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Use of Biologics to Treat IBD in U.S. Adults May Be Suboptimal

Last Updated: March 29, 2019.

Varied study design and methodology make it difficult to assess real-world trends in adherence and persistence in use of biologics among U.S. adults with inflammatory bowel disease, according to a review published online March 14 in the Journal of Clinical Pharmacy and Therapeutics.

FRIDAY, March 29, 2019 (HealthDay News) -- Varied study design and methodology make it difficult to assess real-world trends in adherence and persistence in use of biologics among U.S. adults with inflammatory bowel disease (IBD), according to a review published online March 14 in the Journal of Clinical Pharmacy and Therapeutics.

Shahnaz Khan, M.P.H., from RTI Health Solutions in Research Triangle Park, North Carolina, and colleagues conducted a systematic literature review to assess rates of adherence, persistence, switching, and dose escalations with biologics used to treat IBD in the United States.

The researchers found that the 41 included studies (published from 2012 to 2017) varied greatly in methodology, data sources, population studied, follow-up time, and end point definitions, thus preventing meaningful comparisons across studies. For the studies using a medication possession rate threshold of <80 or <86 percent, between 38 and 77 percent of patients were nonadherent to biologics. In six studies, up to 25 percent of patients discontinued medication within the first three months, while 7 to 65 percent discontinued by 12 months in 13 studies. In addition, in six studies, the switch rate to another biologic ranged from 4.5 to 20 percent among patients who initiated an index biologic. Only four studies reported dose escalations, which ranged from 8 to 35 percent of patients within the first year of therapy.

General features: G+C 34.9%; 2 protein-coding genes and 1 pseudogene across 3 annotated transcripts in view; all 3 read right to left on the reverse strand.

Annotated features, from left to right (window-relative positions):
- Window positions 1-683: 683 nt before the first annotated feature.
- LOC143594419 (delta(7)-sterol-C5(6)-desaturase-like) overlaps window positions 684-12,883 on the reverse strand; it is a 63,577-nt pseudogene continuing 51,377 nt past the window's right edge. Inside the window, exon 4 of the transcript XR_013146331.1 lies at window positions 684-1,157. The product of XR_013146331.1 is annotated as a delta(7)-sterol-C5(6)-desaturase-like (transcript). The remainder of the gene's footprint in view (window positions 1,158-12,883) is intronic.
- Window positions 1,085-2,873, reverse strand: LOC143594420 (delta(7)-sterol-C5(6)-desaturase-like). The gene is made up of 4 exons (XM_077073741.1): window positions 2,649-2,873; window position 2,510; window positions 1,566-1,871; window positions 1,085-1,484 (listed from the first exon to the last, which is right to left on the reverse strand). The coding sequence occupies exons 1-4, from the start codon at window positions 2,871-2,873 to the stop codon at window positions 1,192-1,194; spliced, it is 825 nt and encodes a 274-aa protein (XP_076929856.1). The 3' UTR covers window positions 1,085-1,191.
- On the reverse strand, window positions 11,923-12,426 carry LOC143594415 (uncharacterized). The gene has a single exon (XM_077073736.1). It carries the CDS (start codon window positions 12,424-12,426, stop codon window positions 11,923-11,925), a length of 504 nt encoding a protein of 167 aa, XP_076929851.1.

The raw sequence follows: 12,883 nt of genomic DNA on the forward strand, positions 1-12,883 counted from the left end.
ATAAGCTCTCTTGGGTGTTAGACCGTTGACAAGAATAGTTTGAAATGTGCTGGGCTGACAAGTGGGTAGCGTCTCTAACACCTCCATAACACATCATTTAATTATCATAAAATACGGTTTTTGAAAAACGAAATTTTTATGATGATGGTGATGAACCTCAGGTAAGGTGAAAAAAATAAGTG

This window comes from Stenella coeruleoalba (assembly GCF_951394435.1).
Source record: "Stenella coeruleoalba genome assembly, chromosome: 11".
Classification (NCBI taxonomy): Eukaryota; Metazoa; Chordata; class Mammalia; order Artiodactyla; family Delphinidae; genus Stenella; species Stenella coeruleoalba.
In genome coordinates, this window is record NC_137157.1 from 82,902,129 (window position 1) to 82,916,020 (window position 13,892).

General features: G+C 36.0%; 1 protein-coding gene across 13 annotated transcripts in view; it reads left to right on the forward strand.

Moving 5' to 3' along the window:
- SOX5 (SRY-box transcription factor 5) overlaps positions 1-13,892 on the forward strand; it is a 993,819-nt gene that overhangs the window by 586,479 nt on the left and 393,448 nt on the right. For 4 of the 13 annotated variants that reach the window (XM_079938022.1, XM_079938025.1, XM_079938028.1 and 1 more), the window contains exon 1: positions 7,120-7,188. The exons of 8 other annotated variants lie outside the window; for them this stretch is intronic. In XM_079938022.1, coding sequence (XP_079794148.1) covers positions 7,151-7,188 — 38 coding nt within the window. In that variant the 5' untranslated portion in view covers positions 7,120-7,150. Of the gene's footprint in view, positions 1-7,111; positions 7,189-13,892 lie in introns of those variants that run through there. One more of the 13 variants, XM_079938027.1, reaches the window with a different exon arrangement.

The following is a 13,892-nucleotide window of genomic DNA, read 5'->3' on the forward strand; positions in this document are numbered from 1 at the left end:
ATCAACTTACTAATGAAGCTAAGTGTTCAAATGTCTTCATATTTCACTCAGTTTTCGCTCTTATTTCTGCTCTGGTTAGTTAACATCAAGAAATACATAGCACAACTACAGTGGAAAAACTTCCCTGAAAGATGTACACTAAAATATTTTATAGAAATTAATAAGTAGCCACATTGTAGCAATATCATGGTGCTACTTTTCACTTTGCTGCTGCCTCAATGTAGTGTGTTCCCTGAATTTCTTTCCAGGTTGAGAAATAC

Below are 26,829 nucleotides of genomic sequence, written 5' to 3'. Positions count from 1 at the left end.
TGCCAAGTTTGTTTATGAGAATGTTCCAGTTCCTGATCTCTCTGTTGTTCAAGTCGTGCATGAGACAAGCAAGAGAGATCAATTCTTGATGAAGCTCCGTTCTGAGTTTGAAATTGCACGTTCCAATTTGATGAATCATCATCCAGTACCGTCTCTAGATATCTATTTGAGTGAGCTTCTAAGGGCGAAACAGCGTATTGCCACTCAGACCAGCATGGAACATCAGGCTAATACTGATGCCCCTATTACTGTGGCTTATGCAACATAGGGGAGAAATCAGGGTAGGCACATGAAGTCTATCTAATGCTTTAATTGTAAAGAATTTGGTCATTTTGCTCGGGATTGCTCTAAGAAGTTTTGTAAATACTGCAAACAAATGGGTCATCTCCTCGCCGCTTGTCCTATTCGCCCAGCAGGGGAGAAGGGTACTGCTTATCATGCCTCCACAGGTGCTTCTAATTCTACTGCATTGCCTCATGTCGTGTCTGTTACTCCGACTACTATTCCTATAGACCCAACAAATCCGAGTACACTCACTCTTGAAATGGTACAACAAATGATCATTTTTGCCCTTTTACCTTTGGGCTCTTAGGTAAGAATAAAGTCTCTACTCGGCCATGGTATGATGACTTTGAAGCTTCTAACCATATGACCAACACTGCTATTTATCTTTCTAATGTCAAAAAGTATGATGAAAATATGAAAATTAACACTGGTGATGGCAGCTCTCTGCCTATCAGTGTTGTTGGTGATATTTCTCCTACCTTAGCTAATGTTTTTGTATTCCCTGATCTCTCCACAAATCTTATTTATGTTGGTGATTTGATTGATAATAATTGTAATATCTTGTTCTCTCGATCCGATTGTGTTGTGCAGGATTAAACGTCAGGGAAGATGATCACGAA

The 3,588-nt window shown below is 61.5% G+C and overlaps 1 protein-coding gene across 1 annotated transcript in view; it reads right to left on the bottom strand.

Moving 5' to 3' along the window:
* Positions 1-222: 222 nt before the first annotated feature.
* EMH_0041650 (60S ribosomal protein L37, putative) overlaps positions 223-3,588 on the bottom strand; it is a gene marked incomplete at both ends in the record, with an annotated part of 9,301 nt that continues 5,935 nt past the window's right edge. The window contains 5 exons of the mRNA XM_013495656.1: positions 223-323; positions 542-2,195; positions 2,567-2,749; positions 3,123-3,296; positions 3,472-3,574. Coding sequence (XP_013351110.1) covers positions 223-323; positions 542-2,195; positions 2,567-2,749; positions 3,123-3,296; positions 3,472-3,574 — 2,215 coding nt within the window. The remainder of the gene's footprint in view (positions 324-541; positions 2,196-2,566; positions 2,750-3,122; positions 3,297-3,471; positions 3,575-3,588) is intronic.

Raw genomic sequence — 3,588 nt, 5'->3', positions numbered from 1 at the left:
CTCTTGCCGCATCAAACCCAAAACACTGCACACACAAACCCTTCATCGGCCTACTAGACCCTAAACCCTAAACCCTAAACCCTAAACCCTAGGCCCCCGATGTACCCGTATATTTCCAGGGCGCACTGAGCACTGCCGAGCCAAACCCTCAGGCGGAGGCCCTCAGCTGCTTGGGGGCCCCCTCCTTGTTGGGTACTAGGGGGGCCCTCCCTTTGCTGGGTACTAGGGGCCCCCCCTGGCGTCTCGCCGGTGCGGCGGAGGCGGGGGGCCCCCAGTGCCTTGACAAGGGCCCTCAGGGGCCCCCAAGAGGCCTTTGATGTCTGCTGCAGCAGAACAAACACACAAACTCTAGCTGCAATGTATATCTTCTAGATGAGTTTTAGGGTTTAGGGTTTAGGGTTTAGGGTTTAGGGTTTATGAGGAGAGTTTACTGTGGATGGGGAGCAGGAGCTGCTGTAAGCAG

"Our findings suggest that real-world biologic use may be suboptimal and indicate new therapies and/or additional patient support may be needed," the authors write.

The authors disclosed financial ties to Janssen Scientific Affairs, which funded the study.

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